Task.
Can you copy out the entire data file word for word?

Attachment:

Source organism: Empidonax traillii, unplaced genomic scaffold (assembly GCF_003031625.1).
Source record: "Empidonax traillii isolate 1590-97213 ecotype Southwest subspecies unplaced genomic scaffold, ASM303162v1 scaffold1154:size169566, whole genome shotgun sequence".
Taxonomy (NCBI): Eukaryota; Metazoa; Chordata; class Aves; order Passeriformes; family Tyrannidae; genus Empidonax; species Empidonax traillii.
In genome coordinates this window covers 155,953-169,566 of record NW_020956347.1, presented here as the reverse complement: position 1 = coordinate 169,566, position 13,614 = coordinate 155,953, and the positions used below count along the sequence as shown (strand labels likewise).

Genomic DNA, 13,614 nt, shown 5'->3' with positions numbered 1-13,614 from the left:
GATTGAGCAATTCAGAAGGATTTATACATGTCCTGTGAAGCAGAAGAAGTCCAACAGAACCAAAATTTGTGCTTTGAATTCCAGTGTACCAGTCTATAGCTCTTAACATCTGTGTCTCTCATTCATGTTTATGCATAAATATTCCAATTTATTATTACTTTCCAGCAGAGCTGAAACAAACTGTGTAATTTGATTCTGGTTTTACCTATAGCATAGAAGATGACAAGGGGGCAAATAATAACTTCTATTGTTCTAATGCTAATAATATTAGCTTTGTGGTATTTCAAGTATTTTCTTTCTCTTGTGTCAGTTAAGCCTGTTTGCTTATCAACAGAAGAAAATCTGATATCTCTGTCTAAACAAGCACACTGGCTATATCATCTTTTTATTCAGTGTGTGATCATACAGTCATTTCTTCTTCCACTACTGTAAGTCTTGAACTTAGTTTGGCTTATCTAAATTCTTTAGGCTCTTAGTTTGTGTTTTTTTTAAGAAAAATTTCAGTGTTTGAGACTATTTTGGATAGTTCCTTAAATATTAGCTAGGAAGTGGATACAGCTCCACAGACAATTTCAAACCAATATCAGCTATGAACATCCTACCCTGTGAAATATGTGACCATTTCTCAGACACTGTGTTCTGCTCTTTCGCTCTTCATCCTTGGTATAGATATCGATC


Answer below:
Source organism: Empidonax traillii, unplaced genomic scaffold (assembly GCF_003031625.1).
Source record: "Empidonax traillii isolate 1590-97213 ecotype Southwest subspecies unplaced genomic scaffold, ASM303162v1 scaffold1154:size169566, whole genome shotgun sequence".
Taxonomy (NCBI): Eukaryota; Metazoa; Chordata; class Aves; order Passeriformes; family Tyrannidae; genus Empidonax; species Empidonax traillii.
In genome coordinates this window covers 155,953-169,566 of record NW_020956347.1, presented here as the reverse complement: position 1 = coordinate 169,566, position 13,614 = coordinate 155,953, and the positions used below count along the sequence as shown (strand labels likewise).

Genomic DNA, 13,614 nt, shown 5'->3' with positions numbered 1-13,614 from the left:
GATTGAGCAATTCAGAAGGATTTATACATGTCCTGTGAAGCAGAAGAAGTCCAACAGAACCAAAATTTGTGCTTTGAATTCCAGTGTACCAGTCTATAGCTCTTAACATCTGTGTCTCTCATTCATGTTTATGCATAAATATTCCAATTTATTATTACTTTCCAGCAGAGCTGAAACAAACTGTGTAATTTGATTCTGGTTTTACCTATAGCATAGAAGATGACAAGGGGGCAAATAATAACTTCTATTGTTCTAATGCTAATAATATTAGCTTTGTGGTATTTCAAGTATTTTCTTTCTCTTGTGTCAGTTAAGCCTGTTTGCTTATCAACAGAAGAAAATCTGATATCTCTGTCTAAACAAGCACACTGGCTATATCATCTTTTTATTCAGTGTGTGATCATACAGTCATTTCTTCTTCCACTACTGTAAGTCTTGAACTTAGTTTGGCTTATCTAAATTCTTTAGGCTCTTAGTTTGTGTTTTTTTTAAGAAAAATTTCAGTGTTTGAGACTATTTTGGATAGTTCCTTAAATATTAGCTAGGAAGTGGATACAGCTCCACAGACAATTTCAAACCAATATCAGCTATGAACATCCTACCCTGTGAAATATGTGACCATTTCTCAGACACTGTGTTCTGCTCTTTCGCTCTTCATCCTTGGTATAGATATCGATC